Much print space has been dedicated to the men and women who risked their lives during the terrorist attacks on the World Trade Center (WTC) on September 11, 2001. Now, researchers are discovering that rescue workers – many of whom dug through flaming rubble and endured intense asbestos exposure – are still suffering, long after their experiences in an extraordinarily toxic environment.
Most people have seen it in pictures and video clips: firefighters and emergency volunteers wading through piles of dust, battling flames and intense heat, inhaling thick dust or choking on smoke from combusted jet fuel.
Research Confirms Health Conditions of Rescue Workers
For years, doctors have suspected that this environment posed a severe health risk to all involved. Finally, as the 10th anniversary of the 9/11 attacks approaches, researchers are releasing information confirming this suspicion.
The reports are complex and technical, but their findings are simple: exposure to noxious gases, smoke, dust and asbestos particles at the site of the WTC has resulted in serious lung diseases among first responders and rescue workers.
Some of these conditions were apparent immediately, while others, like asbestosis or mesothelioma, may not appear for decades to come.
Consider a study published in the New England Journal of Medicine. Researchers from the Albert Einstein College of Medicine and the New York University School of Medicine sifted through seven years’ worth of data on the respiratory condition of first responders from the New York City Fire Department (FDNY).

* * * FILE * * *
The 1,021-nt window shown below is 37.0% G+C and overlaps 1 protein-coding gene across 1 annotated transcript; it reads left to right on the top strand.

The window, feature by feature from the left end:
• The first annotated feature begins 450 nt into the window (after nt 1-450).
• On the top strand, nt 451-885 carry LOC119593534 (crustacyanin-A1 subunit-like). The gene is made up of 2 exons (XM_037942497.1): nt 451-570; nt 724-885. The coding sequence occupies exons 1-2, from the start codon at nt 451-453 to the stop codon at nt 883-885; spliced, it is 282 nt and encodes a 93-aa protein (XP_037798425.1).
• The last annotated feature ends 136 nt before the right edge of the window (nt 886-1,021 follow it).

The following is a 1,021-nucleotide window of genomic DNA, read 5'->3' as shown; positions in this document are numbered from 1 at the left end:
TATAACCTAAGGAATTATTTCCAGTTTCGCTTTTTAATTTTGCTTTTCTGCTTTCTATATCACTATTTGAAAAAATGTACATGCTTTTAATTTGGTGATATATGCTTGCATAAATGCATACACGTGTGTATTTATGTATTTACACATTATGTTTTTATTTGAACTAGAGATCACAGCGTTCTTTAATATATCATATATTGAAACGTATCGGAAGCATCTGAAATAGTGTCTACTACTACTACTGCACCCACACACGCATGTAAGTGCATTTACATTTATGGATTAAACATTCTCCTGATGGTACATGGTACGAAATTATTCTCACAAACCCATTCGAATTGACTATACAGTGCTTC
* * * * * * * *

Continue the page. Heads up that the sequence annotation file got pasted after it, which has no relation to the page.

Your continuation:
What were they looking for? The team wanted to know how exposure to the air at Ground Zero affected the lung function of FDNY crew members.
Severe Losses in Lung Functioning Discovered
Their data showed that those who responded during the first year of recovery efforts tended to display severe losses in lung capacity and exhalation strength. The team emphasized that these losses were not small. The average decrease in lung function was 12 times larger than the normal loss associated with age.
Furthermore, the biggest blow to lung health occurred among firefighters and EMS personnel who responded on the morning of the attack itself, indicating that the worst of the effects came from exposure to the densest gases and dust.
Just what were first responders breathing 10 years ago, on the morning of 9/11 and for months afterward? Several reports appearing in a special commemorative issue of The Lancet spell it out.
WTC Air Filled with Known Carcinogens
According to one study, the collapse of the WTC filled the air with “a dense cloud of dust that contained particulates, glass ﬁbers, asbestos, lead, hydrochloric acid” and a number of other known carcinogens.
Another study noted that jet fuel fumes and alkaline cement dust also hung in the air for weeks after the initial disaster. Rescue workers often inhaled these substances in massive quantities.
Exposure to such toxins can fast-track dozens of terrible health problems. These include asthma, sinusitis, gastrointestinal reflux, heart disease and poor lung function, according to several studies published in the journal.
Scientists noted that it may be years before the effects of this tragedy are fully understood and accounted for.
Consider asbestos, which many first responders inhaled to a degree almost unthinkable in the U.S. today. Research has shown that the effects of asbestos exposure – which include asbestosis and mesothelioma – often take decades to manifest themselves.
It will be some time before anyone can estimate the impact of asbestos-related mesothelioma on first responders, volunteers and New York City residents.
Once diagnosed, any volunteers who have this disease will face a grim prognosis. Even when mesothelioma has not spread throughout the body, patients typically live just 16 months beyond their initial diagnosis, according to the National Cancer Institute.